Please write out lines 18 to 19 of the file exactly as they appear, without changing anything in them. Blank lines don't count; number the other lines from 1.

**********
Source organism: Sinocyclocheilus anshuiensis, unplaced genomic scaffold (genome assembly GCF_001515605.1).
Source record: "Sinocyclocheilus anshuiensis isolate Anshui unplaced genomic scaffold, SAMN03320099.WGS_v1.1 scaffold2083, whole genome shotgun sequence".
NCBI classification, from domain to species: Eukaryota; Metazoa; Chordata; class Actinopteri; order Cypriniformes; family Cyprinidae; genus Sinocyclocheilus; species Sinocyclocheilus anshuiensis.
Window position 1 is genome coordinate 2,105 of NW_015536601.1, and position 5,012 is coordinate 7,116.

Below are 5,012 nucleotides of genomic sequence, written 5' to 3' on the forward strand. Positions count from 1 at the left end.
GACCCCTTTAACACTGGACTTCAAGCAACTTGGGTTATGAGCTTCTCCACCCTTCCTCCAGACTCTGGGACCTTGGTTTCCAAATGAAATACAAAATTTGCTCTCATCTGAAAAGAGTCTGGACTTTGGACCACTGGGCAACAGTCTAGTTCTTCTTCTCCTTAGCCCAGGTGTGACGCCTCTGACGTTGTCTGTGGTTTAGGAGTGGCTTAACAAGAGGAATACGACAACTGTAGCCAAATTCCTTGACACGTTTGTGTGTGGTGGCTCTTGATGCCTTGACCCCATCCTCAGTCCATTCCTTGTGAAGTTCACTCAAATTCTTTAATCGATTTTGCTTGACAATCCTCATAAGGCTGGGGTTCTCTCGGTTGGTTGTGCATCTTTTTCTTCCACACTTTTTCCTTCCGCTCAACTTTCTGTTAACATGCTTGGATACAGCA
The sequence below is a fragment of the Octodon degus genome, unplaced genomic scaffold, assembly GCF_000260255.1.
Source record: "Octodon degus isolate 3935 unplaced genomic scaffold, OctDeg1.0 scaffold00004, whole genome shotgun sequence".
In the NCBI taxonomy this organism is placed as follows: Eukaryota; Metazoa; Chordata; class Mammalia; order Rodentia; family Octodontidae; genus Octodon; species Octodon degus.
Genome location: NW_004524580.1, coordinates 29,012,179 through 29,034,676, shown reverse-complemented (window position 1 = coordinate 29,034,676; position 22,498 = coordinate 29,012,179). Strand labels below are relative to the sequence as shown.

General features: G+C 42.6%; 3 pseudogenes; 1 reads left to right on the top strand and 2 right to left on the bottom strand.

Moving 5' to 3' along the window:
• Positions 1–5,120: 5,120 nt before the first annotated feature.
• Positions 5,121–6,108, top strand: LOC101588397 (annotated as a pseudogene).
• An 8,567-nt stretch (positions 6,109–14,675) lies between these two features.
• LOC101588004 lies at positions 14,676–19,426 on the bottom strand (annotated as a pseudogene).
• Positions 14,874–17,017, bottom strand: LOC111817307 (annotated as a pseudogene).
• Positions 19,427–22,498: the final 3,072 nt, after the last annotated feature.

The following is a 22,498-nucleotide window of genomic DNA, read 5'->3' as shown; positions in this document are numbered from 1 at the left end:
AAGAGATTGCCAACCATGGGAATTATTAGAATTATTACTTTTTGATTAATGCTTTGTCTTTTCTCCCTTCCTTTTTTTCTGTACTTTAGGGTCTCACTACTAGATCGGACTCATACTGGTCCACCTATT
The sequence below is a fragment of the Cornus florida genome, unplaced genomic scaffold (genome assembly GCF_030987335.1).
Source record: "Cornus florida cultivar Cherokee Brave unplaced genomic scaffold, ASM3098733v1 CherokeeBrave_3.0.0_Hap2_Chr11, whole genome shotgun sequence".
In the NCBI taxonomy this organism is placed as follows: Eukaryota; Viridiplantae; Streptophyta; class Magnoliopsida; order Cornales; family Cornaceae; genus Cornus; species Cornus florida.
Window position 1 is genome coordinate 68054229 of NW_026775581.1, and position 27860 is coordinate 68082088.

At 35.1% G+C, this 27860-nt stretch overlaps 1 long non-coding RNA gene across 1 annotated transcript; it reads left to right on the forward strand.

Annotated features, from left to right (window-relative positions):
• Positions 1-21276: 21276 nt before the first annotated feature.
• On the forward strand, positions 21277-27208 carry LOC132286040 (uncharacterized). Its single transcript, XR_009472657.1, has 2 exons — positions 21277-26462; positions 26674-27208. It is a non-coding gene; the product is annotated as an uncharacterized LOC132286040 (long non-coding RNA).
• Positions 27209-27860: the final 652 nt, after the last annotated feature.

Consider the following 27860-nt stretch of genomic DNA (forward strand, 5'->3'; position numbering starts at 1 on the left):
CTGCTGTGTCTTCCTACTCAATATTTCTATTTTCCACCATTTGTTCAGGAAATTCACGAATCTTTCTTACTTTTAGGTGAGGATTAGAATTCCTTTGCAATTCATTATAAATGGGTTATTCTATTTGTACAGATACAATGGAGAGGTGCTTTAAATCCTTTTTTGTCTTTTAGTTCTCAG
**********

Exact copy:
• Positions 19,427–22,498: the final 3,072 nt, after the last annotated feature.

The following is a 22,498-nucleotide window of genomic DNA, read 5'->3' as shown; positions in this document are numbered from 1 at the left end: